Schedule and Events

March 26-29, 2012, Software Test Professionals Conference, New Orleans
July, 14-15, 2012 - Test Coach Camp, San Jose, California
July, 16-18, 2012 - Conference for the Association for Software Testing (CAST 2012), San Jose, California
August 2012+ - At Liberty; available. Contact me by email:

Friday, August 29, 2008

Heusser's First Law Of Software Engineering

I got to use this term twice in the past couple of weeks, so I'm going to call it a real thing now. Here goes:

Heusser's First Law of Software Engineering
A conceptual model of a bunch of guesses multiplied and divided by each other is generally worth about the same as the web page it is printed on.

Of course, you're probably going to ask for an example .

UPDATE: I don't mean to be too critical. Asking your customers to evaluate and rank the importance of the software before you build it - to set a vision - to enable people to make tradeoffs that align with your vision - is a good thing. It's when you try to take these better-than-nothing guesses and make them feel like science - feel like proof.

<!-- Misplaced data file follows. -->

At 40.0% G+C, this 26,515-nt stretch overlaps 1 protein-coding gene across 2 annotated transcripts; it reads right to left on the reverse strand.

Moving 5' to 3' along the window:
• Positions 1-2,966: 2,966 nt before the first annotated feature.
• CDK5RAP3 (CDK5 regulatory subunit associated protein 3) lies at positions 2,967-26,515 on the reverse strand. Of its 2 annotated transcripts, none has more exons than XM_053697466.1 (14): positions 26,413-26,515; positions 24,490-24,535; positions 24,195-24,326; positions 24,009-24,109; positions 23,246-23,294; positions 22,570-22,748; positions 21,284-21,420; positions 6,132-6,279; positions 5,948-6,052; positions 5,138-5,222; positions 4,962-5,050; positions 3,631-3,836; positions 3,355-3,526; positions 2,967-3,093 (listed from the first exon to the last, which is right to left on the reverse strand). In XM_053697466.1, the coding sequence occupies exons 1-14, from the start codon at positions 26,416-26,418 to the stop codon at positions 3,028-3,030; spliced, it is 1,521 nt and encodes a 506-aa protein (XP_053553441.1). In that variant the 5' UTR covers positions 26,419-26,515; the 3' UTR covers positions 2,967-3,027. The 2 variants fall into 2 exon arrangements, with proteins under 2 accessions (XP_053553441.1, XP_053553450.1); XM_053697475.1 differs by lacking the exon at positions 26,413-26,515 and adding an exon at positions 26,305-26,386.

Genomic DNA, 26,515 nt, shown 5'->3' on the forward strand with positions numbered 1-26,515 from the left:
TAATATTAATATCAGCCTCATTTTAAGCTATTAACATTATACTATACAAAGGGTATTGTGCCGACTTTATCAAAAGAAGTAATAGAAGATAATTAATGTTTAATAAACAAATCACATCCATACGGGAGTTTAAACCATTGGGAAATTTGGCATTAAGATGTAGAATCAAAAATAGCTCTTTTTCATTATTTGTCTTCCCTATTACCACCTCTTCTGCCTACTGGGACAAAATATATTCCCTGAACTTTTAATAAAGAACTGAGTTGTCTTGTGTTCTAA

I am especially leery when people drag out the summation symbol (it's a big capital E) from 1 to n of f(n) divided by n, using impressive looking graphics.

I look at the symbol and think "Hey, dude, why not just say the average of?" - especially when the text doesn't even bother to say "This symbol is the average of the values."

When I reach the point, I begin to suspect that the authors are preying on the math-illiterate.

Hence, Heusser's first law of software engineering.

Thursday, August 28, 2008

Bruce Lee!

Someone on the Software Testing discussion list just posted a link to quotes from Bruce Lee, the famous American-Born Martial Artist and Actor.

As your read the quotes, it's pretty clear that Lee strove toward self-mastery. Now, I am not into eastern philosophy, and I am certainly no martial artist, but I *am* into excellence - hey, I founded the conference on it - and when I read Lee's philosophy, I am struck by how similar it is to my approach to testing and development.

Here's the quote page - I hope you enjoy it.

Tuesday, August 26, 2008

Tech Debt - The IT Manager's Dillema

Chris Sterling has a Thoughtful Blog Post about the IT Manager's (nearly inevitable) decision to take on tech debt in order to hit a project date.